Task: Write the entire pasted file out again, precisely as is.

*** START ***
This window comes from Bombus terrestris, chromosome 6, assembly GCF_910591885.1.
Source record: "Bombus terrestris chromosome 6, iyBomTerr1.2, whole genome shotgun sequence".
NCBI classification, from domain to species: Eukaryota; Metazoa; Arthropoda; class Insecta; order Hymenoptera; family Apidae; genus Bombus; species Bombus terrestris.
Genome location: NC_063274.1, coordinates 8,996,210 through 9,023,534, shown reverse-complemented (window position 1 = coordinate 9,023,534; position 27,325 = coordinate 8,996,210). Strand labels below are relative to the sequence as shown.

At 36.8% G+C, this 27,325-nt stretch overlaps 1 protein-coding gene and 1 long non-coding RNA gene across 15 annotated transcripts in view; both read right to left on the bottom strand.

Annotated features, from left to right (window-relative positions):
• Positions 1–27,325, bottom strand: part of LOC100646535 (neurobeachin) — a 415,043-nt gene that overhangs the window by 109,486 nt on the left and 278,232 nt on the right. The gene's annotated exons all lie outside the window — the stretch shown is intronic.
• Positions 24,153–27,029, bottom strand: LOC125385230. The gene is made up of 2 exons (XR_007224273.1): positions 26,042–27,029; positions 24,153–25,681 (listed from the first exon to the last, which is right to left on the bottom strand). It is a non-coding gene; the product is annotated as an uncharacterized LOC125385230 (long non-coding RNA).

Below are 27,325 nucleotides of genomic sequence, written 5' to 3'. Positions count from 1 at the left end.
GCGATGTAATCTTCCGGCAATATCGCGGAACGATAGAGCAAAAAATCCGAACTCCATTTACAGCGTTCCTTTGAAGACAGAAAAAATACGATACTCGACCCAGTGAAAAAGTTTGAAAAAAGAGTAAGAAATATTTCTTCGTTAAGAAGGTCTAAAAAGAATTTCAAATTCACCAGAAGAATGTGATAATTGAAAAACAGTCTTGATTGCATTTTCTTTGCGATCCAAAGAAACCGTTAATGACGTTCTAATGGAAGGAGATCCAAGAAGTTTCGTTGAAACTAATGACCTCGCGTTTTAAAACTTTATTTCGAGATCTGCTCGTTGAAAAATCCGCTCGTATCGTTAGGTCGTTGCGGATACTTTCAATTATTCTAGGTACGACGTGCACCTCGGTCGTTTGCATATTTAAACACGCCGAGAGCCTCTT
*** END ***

This window comes from Bombus terrestris, chromosome 6, assembly GCF_910591885.1.
Source record: "Bombus terrestris chromosome 6, iyBomTerr1.2, whole genome shotgun sequence".
NCBI classification, from domain to species: Eukaryota; Metazoa; Arthropoda; class Insecta; order Hymenoptera; family Apidae; genus Bombus; species Bombus terrestris.
Genome location: NC_063274.1, coordinates 8,996,210 through 9,023,534, shown reverse-complemented (window position 1 = coordinate 9,023,534; position 27,325 = coordinate 8,996,210). Strand labels below are relative to the sequence as shown.

At 36.8% G+C, this 27,325-nt stretch overlaps 1 protein-coding gene and 1 long non-coding RNA gene across 15 annotated transcripts in view; both read right to left on the bottom strand.

Annotated features, from left to right (window-relative positions):
• Positions 1–27,325, bottom strand: part of LOC100646535 (neurobeachin) — a 415,043-nt gene that overhangs the window by 109,486 nt on the left and 278,232 nt on the right. The gene's annotated exons all lie outside the window — the stretch shown is intronic.
• Positions 24,153–27,029, bottom strand: LOC125385230. The gene is made up of 2 exons (XR_007224273.1): positions 26,042–27,029; positions 24,153–25,681 (listed from the first exon to the last, which is right to left on the bottom strand). It is a non-coding gene; the product is annotated as an uncharacterized LOC125385230 (long non-coding RNA).

Below are 27,325 nucleotides of genomic sequence, written 5' to 3'. Positions count from 1 at the left end.
GCGATGTAATCTTCCGGCAATATCGCGGAACGATAGAGCAAAAAATCCGAACTCCATTTACAGCGTTCCTTTGAAGACAGAAAAAATACGATACTCGACCCAGTGAAAAAGTTTGAAAAAAGAGTAAGAAATATTTCTTCGTTAAGAAGGTCTAAAAAGAATTTCAAATTCACCAGAAGAATGTGATAATTGAAAAACAGTCTTGATTGCATTTTCTTTGCGATCCAAAGAAACCGTTAATGACGTTCTAATGGAAGGAGATCCAAGAAGTTTCGTTGAAACTAATGACCTCGCGTTTTAAAACTTTATTTCGAGATCTGCTCGTTGAAAAATCCGCTCGTATCGTTAGGTCGTTGCGGATACTTTCAATTATTCTAGGTACGACGTGCACCTCGGTCGTTTGCATATTTAAACACGCCGAGAGCCTCTT